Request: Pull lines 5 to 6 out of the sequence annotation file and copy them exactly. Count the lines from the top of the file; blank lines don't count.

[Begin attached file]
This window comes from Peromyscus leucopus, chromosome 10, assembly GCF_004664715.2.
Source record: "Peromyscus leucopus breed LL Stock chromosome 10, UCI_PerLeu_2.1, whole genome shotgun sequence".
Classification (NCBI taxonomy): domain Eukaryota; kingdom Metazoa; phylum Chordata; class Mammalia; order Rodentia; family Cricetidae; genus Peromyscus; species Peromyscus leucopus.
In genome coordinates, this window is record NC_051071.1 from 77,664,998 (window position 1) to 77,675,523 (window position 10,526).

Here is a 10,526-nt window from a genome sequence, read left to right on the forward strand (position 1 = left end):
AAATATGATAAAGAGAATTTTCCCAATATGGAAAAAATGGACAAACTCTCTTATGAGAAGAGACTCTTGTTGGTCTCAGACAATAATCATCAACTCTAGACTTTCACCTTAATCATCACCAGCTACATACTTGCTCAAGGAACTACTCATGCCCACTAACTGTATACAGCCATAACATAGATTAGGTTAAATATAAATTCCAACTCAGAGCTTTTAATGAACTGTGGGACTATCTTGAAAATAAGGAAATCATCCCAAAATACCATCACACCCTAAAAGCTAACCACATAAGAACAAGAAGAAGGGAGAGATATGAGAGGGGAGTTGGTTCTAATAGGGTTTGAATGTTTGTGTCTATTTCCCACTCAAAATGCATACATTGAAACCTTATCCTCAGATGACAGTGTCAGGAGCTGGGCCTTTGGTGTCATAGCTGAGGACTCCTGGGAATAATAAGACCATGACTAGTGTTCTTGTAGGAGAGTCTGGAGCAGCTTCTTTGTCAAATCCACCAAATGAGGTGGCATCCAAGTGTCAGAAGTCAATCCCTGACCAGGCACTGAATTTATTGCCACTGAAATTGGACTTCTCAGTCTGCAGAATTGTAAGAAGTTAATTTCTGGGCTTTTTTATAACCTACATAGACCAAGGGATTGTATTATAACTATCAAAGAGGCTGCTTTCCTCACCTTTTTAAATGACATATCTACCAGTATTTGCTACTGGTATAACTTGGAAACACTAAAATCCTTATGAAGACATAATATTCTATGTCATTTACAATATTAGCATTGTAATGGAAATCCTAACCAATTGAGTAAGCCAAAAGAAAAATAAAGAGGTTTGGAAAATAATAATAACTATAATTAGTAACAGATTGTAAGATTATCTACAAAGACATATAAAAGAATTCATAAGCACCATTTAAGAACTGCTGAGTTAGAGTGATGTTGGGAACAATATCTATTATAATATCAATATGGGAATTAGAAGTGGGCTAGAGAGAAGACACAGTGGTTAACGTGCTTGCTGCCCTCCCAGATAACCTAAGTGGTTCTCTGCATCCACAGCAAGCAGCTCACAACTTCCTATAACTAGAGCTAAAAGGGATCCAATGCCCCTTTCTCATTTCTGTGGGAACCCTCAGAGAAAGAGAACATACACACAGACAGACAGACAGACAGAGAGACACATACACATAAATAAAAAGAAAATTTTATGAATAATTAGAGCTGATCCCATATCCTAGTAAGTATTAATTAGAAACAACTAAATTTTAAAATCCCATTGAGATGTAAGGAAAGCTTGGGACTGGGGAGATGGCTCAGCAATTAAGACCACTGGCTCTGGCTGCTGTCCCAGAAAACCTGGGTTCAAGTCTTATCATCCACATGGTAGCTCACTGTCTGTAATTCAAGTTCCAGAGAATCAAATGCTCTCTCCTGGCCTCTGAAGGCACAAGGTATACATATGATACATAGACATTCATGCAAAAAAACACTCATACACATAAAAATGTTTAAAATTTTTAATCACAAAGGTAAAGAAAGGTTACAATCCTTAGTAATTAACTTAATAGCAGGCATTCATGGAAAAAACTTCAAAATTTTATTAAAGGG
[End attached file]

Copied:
Here is a 10,526-nt window from a genome sequence, read left to right on the forward strand (position 1 = left end):
AAATATGATAAAGAGAATTTTCCCAATATGGAAAAAATGGACAAACTCTCTTATGAGAAGAGACTCTTGTTGGTCTCAGACAATAATCATCAACTCTAGACTTTCACCTTAATCATCACCAGCTACATACTTGCTCAAGGAACTACTCATGCCCACTAACTGTATACAGCCATAACATAGATTAGGTTAAATATAAATTCCAACTCAGAGCTTTTAATGAACTGTGGGACTATCTTGAAAATAAGGAAATCATCCCAAAATACCATCACACCCTAAAAGCTAACCACATAAGAACAAGAAGAAGGGAGAGATATGAGAGGGGAGTTGGTTCTAATAGGGTTTGAATGTTTGTGTCTATTTCCCACTCAAAATGCATACATTGAAACCTTATCCTCAGATGACAGTGTCAGGAGCTGGGCCTTTGGTGTCATAGCTGAGGACTCCTGGGAATAATAAGACCATGACTAGTGTTCTTGTAGGAGAGTCTGGAGCAGCTTCTTTGTCAAATCCACCAAATGAGGTGGCATCCAAGTGTCAGAAGTCAATCCCTGACCAGGCACTGAATTTATTGCCACTGAAATTGGACTTCTCAGTCTGCAGAATTGTAAGAAGTTAATTTCTGGGCTTTTTTATAACCTACATAGACCAAGGGATTGTATTATAACTATCAAAGAGGCTGCTTTCCTCACCTTTTTAAATGACATATCTACCAGTATTTGCTACTGGTATAACTTGGAAACACTAAAATCCTTATGAAGACATAATATTCTATGTCATTTACAATATTAGCATTGTAATGGAAATCCTAACCAATTGAGTAAGCCAAAAGAAAAATAAAGAGGTTTGGAAAATAATAATAACTATAATTAGTAACAGATTGTAAGATTATCTACAAAGACATATAAAAGAATTCATAAGCACCATTTAAGAACTGCTGAGTTAGAGTGATGTTGGGAACAATATCTATTATAATATCAATATGGGAATTAGAAGTGGGCTAGAGAGAAGACACAGTGGTTAACGTGCTTGCTGCCCTCCCAGATAACCTAAGTGGTTCTCTGCATCCACAGCAAGCAGCTCACAACTTCCTATAACTAGAGCTAAAAGGGATCCAATGCCCCTTTCTCATTTCTGTGGGAACCCTCAGAGAAAGAGAACATACACACAGACAGACAGACAGACAGAGAGACACATACACATAAATAAAAAGAAAATTTTATGAATAATTAGAGCTGATCCCATATCCTAGTAAGTATTAATTAGAAACAACTAAATTTTAAAATCCCATTGAGATGTAAGGAAAGCTTGGGACTGGGGAGATGGCTCAGCAATTAAGACCACTGGCTCTGGCTGCTGTCCCAGAAAACCTGGGTTCAAGTCTTATCATCCACATGGTAGCTCACTGTCTGTAATTCAAGTTCCAGAGAATCAAATGCTCTCTCCTGGCCTCTGAAGGCACAAGGTATACATATGATACATAGACATTCATGCAAAAAAACACTCATACACATAAAAATGTTTAAAATTTTTAATCACAAAGGTAAAGAAAGGTTACAATCCTTAGTAATTAACTTAATAGCAGGCATTCATGGAAAAAACTTCAAAATTTTATTAAAGGG